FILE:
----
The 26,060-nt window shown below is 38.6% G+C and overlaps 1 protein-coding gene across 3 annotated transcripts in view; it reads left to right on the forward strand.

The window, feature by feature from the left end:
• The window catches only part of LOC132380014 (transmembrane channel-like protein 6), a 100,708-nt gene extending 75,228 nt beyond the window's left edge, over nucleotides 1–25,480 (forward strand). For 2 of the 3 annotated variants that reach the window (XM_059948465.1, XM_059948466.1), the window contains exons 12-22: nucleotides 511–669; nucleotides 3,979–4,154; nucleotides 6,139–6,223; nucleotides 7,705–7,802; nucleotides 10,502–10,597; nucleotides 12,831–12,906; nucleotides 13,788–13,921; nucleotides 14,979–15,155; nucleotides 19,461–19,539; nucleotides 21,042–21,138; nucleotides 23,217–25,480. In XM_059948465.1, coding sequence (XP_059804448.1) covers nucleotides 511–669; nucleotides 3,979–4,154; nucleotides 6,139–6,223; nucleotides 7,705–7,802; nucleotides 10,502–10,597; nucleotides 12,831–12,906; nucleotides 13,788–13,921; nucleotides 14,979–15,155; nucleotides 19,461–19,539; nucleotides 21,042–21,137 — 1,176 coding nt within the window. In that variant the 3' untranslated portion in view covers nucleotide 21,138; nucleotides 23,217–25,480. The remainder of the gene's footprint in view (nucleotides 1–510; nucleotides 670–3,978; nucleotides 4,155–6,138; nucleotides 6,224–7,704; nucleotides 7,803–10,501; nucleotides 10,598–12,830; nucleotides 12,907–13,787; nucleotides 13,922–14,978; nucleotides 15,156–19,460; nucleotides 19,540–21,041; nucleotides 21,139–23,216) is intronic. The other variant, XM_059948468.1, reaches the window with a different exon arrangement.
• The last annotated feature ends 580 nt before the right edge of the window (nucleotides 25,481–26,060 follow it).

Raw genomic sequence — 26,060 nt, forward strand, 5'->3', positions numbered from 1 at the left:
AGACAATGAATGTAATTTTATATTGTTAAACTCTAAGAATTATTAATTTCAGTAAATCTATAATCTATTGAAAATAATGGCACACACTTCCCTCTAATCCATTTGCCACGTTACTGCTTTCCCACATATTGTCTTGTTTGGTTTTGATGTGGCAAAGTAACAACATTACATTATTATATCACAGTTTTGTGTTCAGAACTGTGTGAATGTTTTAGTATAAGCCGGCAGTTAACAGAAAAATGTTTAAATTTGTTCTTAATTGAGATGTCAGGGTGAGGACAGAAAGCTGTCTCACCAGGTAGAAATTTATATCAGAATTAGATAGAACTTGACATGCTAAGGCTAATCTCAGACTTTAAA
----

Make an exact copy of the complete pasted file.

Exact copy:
The 26,060-nt window shown below is 38.6% G+C and overlaps 1 protein-coding gene across 3 annotated transcripts in view; it reads left to right on the forward strand.

The window, feature by feature from the left end:
• The window catches only part of LOC132380014 (transmembrane channel-like protein 6), a 100,708-nt gene extending 75,228 nt beyond the window's left edge, over nucleotides 1–25,480 (forward strand). For 2 of the 3 annotated variants that reach the window (XM_059948465.1, XM_059948466.1), the window contains exons 12-22: nucleotides 511–669; nucleotides 3,979–4,154; nucleotides 6,139–6,223; nucleotides 7,705–7,802; nucleotides 10,502–10,597; nucleotides 12,831–12,906; nucleotides 13,788–13,921; nucleotides 14,979–15,155; nucleotides 19,461–19,539; nucleotides 21,042–21,138; nucleotides 23,217–25,480. In XM_059948465.1, coding sequence (XP_059804448.1) covers nucleotides 511–669; nucleotides 3,979–4,154; nucleotides 6,139–6,223; nucleotides 7,705–7,802; nucleotides 10,502–10,597; nucleotides 12,831–12,906; nucleotides 13,788–13,921; nucleotides 14,979–15,155; nucleotides 19,461–19,539; nucleotides 21,042–21,137 — 1,176 coding nt within the window. In that variant the 3' untranslated portion in view covers nucleotide 21,138; nucleotides 23,217–25,480. The remainder of the gene's footprint in view (nucleotides 1–510; nucleotides 670–3,978; nucleotides 4,155–6,138; nucleotides 6,224–7,704; nucleotides 7,803–10,501; nucleotides 10,598–12,830; nucleotides 12,907–13,787; nucleotides 13,922–14,978; nucleotides 15,156–19,460; nucleotides 19,540–21,041; nucleotides 21,139–23,216) is intronic. The other variant, XM_059948468.1, reaches the window with a different exon arrangement.
• The last annotated feature ends 580 nt before the right edge of the window (nucleotides 25,481–26,060 follow it).

Raw genomic sequence — 26,060 nt, forward strand, 5'->3', positions numbered from 1 at the left:
AGACAATGAATGTAATTTTATATTGTTAAACTCTAAGAATTATTAATTTCAGTAAATCTATAATCTATTGAAAATAATGGCACACACTTCCCTCTAATCCATTTGCCACGTTACTGCTTTCCCACATATTGTCTTGTTTGGTTTTGATGTGGCAAAGTAACAACATTACATTATTATATCACAGTTTTGTGTTCAGAACTGTGTGAATGTTTTAGTATAAGCCGGCAGTTAACAGAAAAATGTTTAAATTTGTTCTTAATTGAGATGTCAGGGTGAGGACAGAAAGCTGTCTCACCAGGTAGAAATTTATATCAGAATTAGATAGAACTTGACATGCTAAGGCTAATCTCAGACTTTAAA